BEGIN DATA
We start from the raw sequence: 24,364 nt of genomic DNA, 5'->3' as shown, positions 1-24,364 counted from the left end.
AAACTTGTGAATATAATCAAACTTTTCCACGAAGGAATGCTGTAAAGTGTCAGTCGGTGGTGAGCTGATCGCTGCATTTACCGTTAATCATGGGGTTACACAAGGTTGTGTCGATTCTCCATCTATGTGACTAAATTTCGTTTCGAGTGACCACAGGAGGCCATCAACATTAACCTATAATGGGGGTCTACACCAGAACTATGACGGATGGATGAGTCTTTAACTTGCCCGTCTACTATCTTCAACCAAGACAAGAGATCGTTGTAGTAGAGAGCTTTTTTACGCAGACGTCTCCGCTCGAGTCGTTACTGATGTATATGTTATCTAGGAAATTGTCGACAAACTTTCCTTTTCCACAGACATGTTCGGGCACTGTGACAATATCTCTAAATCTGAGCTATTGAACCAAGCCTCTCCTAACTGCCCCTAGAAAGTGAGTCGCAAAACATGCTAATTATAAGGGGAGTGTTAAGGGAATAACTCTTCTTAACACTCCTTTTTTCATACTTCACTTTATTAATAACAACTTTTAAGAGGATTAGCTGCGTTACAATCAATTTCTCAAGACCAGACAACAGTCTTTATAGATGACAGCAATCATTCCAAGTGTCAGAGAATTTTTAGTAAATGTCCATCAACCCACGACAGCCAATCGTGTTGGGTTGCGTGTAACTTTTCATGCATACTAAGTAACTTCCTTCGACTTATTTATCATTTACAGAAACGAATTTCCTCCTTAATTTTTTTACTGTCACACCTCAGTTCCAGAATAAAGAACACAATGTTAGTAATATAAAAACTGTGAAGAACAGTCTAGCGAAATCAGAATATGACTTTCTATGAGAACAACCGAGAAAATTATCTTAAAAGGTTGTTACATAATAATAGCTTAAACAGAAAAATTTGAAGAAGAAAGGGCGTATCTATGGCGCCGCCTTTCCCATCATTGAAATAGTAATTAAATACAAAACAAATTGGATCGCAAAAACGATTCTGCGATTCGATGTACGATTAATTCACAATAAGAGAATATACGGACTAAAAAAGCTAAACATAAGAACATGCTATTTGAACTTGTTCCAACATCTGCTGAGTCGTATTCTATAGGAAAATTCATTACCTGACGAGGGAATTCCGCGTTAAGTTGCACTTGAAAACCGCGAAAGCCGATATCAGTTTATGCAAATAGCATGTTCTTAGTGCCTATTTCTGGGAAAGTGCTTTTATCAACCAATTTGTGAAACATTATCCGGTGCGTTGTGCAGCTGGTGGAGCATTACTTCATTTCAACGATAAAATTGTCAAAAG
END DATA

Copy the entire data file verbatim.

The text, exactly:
We start from the raw sequence: 24,364 nt of genomic DNA, 5'->3' as shown, positions 1-24,364 counted from the left end.
AAACTTGTGAATATAATCAAACTTTTCCACGAAGGAATGCTGTAAAGTGTCAGTCGGTGGTGAGCTGATCGCTGCATTTACCGTTAATCATGGGGTTACACAAGGTTGTGTCGATTCTCCATCTATGTGACTAAATTTCGTTTCGAGTGACCACAGGAGGCCATCAACATTAACCTATAATGGGGGTCTACACCAGAACTATGACGGATGGATGAGTCTTTAACTTGCCCGTCTACTATCTTCAACCAAGACAAGAGATCGTTGTAGTAGAGAGCTTTTTTACGCAGACGTCTCCGCTCGAGTCGTTACTGATGTATATGTTATCTAGGAAATTGTCGACAAACTTTCCTTTTCCACAGACATGTTCGGGCACTGTGACAATATCTCTAAATCTGAGCTATTGAACCAAGCCTCTCCTAACTGCCCCTAGAAAGTGAGTCGCAAAACATGCTAATTATAAGGGGAGTGTTAAGGGAATAACTCTTCTTAACACTCCTTTTTTCATACTTCACTTTATTAATAACAACTTTTAAGAGGATTAGCTGCGTTACAATCAATTTCTCAAGACCAGACAACAGTCTTTATAGATGACAGCAATCATTCCAAGTGTCAGAGAATTTTTAGTAAATGTCCATCAACCCACGACAGCCAATCGTGTTGGGTTGCGTGTAACTTTTCATGCATACTAAGTAACTTCCTTCGACTTATTTATCATTTACAGAAACGAATTTCCTCCTTAATTTTTTTACTGTCACACCTCAGTTCCAGAATAAAGAACACAATGTTAGTAATATAAAAACTGTGAAGAACAGTCTAGCGAAATCAGAATATGACTTTCTATGAGAACAACCGAGAAAATTATCTTAAAAGGTTGTTACATAATAATAGCTTAAACAGAAAAATTTGAAGAAGAAAGGGCGTATCTATGGCGCCGCCTTTCCCATCATTGAAATAGTAATTAAATACAAAACAAATTGGATCGCAAAAACGATTCTGCGATTCGATGTACGATTAATTCACAATAAGAGAATATACGGACTAAAAAAGCTAAACATAAGAACATGCTATTTGAACTTGTTCCAACATCTGCTGAGTCGTATTCTATAGGAAAATTCATTACCTGACGAGGGAATTCCGCGTTAAGTTGCACTTGAAAACCGCGAAAGCCGATATCAGTTTATGCAAATAGCATGTTCTTAGTGCCTATTTCTGGGAAAGTGCTTTTATCAACCAATTTGTGAAACATTATCCGGTGCGTTGTGCAGCTGGTGGAGCATTACTTCATTTCAACGATAAAATTGTCAAAAG